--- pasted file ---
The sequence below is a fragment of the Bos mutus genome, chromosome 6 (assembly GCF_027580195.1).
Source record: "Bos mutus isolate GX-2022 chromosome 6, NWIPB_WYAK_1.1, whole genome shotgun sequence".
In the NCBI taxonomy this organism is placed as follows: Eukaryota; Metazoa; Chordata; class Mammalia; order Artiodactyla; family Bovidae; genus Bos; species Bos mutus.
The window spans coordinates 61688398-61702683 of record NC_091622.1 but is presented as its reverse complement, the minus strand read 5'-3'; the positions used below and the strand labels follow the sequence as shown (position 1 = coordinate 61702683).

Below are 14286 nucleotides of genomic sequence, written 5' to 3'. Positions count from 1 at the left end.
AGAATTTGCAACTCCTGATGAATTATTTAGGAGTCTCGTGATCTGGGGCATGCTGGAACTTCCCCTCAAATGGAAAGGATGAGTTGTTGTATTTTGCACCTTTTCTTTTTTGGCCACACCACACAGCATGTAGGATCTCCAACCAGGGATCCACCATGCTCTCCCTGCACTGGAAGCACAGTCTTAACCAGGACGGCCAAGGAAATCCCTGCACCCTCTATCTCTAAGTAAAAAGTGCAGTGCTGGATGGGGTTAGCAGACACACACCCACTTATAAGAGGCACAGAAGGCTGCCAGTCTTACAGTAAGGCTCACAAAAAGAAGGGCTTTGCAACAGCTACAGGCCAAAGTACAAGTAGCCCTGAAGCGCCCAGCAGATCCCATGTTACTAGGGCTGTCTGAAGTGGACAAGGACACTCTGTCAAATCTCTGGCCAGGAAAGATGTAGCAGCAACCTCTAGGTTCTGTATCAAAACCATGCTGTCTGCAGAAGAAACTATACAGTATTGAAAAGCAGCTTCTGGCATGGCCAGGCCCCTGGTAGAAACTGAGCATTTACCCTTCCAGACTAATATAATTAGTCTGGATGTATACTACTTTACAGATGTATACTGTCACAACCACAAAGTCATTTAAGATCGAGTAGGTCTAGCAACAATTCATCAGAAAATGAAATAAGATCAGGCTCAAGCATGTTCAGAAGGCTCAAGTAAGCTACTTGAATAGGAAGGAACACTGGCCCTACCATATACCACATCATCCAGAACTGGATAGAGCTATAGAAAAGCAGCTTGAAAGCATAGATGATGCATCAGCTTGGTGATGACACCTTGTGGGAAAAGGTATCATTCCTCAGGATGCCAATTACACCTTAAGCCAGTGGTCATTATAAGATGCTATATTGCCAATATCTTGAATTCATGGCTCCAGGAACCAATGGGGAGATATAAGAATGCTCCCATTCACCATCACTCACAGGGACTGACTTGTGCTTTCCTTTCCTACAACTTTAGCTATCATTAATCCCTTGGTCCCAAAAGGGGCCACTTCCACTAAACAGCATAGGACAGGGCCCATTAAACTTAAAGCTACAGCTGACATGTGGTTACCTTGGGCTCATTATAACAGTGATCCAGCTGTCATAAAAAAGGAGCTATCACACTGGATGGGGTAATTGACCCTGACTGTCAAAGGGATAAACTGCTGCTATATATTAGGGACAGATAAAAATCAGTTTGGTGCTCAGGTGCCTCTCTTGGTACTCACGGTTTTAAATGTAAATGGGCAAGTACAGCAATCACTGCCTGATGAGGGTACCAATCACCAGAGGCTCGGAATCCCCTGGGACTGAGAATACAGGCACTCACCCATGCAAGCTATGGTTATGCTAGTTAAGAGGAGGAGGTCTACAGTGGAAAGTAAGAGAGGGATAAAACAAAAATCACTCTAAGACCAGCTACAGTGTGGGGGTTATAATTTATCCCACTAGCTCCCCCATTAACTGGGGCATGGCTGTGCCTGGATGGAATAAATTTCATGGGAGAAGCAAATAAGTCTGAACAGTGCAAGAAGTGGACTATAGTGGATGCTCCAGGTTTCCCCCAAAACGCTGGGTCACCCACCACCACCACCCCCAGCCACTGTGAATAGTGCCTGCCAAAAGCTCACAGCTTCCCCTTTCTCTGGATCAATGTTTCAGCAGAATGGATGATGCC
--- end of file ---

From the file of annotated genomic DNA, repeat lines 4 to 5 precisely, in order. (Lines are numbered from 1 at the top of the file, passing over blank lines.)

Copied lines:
The window spans coordinates 61688398-61702683 of record NC_091622.1 but is presented as its reverse complement, the minus strand read 5'-3'; the positions used below and the strand labels follow the sequence as shown (position 1 = coordinate 61702683).

Below are 14286 nucleotides of genomic sequence, written 5' to 3'. Positions count from 1 at the left end.